So, the new median price for a Kamloops residential home is $502,000, according to an April 1 KTW article (‘Median price for home sales in Kamloops crosses half-million-dollar mark for first time’).
In the mid-1960s, a new three-bedroom split-level house in Delta sold for between $7,900 and $9,900. In 1970, the average price of a three-bedroom house in Kamloops was between about $20,000 and $22,000. In the 1980s, the average Kamloops home sold for roughly between $75,000 and $90,000. In the 1990s, that cost rose to between $165,000 and $180,000.
These are prices as I can best recall them, but I believe I am reasonably close.
Here we are, only 25 years later, at $502,000 for the median home — and don’t forget the amount of interest being paid on the loan.
Why has the cost of a residential home that you need to raise a family been allowed to soar so high?
The price of rental accommodations is also going through the roof. How many people can say that their incomes are keeping up to these housing costs?
The writing is already on the wall if this ship doesn’t get turned around soon.
It is well past time all levels of government recognize the costs of residential housing cannot continue to climb like this and do more than provide shelters or subsidized housing to solve the problem.
Where are people supposed to live? In dugouts or caves dug into the sides of our hills?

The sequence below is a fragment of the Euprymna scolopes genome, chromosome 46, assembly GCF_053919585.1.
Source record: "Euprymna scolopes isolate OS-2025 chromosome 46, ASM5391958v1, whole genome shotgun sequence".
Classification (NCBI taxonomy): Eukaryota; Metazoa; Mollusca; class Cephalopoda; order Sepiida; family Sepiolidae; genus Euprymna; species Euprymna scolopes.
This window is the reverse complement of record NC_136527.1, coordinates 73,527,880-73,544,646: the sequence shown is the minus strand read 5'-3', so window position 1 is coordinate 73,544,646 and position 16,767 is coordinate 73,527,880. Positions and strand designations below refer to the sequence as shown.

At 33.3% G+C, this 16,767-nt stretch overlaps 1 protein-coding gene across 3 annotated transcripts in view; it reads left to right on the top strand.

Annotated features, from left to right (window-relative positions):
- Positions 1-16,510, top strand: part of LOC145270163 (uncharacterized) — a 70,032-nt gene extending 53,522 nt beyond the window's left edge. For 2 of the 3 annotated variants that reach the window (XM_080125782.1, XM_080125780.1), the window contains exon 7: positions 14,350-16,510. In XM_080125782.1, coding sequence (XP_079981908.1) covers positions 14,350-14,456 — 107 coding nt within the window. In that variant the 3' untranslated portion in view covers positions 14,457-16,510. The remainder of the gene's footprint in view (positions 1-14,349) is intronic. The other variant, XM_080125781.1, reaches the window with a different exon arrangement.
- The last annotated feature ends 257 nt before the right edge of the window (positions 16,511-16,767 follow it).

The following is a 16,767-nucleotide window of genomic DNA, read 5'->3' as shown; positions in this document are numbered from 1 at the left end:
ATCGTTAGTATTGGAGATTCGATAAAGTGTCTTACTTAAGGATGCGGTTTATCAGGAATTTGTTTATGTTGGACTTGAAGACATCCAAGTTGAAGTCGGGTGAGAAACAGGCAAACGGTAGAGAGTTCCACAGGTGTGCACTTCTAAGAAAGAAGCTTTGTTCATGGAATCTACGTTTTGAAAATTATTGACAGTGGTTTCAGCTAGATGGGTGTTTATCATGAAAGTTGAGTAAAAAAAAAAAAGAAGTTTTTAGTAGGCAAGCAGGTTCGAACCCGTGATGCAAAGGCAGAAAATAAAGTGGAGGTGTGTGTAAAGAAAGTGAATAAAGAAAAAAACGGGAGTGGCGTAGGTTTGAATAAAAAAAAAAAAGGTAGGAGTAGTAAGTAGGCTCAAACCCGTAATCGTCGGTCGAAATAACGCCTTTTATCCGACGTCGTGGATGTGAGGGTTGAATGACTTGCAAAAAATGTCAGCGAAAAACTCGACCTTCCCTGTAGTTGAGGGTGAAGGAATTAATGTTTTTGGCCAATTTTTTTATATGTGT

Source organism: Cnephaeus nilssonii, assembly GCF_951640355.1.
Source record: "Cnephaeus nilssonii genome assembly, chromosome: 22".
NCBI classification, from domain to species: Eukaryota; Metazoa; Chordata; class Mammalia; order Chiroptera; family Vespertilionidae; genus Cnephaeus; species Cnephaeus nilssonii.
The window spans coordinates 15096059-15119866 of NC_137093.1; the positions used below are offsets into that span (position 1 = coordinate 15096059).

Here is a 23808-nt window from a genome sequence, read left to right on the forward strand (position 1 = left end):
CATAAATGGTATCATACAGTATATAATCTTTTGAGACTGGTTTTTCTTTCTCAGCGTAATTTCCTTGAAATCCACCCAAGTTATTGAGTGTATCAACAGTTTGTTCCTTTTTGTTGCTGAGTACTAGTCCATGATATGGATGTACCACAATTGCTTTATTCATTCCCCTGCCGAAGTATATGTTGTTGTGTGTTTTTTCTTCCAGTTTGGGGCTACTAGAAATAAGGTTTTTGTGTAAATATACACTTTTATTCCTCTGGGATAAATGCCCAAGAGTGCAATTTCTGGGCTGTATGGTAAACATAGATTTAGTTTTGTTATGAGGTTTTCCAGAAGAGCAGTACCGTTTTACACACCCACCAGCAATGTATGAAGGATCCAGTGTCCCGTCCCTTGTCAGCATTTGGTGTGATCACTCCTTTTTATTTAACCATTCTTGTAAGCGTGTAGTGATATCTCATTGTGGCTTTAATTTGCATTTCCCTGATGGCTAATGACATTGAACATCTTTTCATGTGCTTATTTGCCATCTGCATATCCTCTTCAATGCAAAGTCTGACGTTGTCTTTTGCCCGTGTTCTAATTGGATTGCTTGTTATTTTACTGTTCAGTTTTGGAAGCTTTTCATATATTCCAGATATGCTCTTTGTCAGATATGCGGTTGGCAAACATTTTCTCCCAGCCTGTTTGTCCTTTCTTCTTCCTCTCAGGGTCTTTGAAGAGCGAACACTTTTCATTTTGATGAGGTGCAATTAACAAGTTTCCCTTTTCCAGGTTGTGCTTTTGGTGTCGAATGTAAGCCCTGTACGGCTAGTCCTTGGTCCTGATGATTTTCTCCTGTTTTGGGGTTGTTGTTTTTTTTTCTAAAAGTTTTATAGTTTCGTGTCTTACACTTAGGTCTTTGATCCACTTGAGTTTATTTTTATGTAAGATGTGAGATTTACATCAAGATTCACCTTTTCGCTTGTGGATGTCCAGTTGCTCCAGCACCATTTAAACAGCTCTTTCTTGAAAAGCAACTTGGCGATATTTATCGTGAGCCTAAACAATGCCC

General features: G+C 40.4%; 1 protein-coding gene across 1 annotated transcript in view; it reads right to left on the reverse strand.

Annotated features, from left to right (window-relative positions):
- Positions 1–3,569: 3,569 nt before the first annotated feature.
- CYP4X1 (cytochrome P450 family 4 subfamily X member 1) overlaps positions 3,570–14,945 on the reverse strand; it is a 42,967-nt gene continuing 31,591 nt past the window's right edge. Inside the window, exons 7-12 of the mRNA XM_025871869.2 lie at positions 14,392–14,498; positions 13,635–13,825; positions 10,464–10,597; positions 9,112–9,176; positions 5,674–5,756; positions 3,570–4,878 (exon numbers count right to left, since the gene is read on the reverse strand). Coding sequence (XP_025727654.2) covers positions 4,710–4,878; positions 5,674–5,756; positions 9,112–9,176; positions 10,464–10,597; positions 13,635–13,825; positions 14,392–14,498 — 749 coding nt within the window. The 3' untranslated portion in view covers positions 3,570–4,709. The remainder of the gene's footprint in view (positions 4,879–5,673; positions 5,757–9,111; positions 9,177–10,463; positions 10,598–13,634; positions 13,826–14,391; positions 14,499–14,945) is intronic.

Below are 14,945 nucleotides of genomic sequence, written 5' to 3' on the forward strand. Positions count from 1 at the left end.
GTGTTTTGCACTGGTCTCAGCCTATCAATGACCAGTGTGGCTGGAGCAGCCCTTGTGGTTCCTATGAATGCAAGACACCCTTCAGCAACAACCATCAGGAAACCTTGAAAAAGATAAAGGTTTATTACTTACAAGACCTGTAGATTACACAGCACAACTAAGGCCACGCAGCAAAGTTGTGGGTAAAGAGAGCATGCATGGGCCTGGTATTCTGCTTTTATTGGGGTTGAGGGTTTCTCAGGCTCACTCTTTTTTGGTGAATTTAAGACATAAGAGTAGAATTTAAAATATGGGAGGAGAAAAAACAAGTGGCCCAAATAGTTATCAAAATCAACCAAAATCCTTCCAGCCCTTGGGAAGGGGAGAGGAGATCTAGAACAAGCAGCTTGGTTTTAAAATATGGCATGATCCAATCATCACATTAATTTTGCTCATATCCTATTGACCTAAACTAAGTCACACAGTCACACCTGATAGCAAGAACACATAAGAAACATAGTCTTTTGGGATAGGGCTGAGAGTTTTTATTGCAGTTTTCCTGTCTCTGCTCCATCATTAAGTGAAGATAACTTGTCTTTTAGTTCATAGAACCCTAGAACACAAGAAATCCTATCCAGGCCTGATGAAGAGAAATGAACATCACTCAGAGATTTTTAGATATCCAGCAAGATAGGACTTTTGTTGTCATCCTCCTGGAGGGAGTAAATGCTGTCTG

We need to change our ways and stop treating residential housing as a commodity.
Every time a residential property changes hands, the price of that property usually goes up. It’s not only supply and demand or money laundering that is behind the excessive increases in residential housing prices, as many would have us believe.
There are a wide range of groups and processes that need to get examined to determine how or if they are contributing excessively to the unaffordable housing problem, not the least of which are government regulations and fees applied to land development and housing construction.
If prices continue to rise at the present rate in Kamloops and other B.C. communities, we won’t just be looking at the problems Vancouver and Toronto are having — we will be looking at ourselves in the mirror.
Perhaps a few citizens’ task forces to help the guys with the big ideas might help root out and solve some of the problems plaguing the residential-housing industry.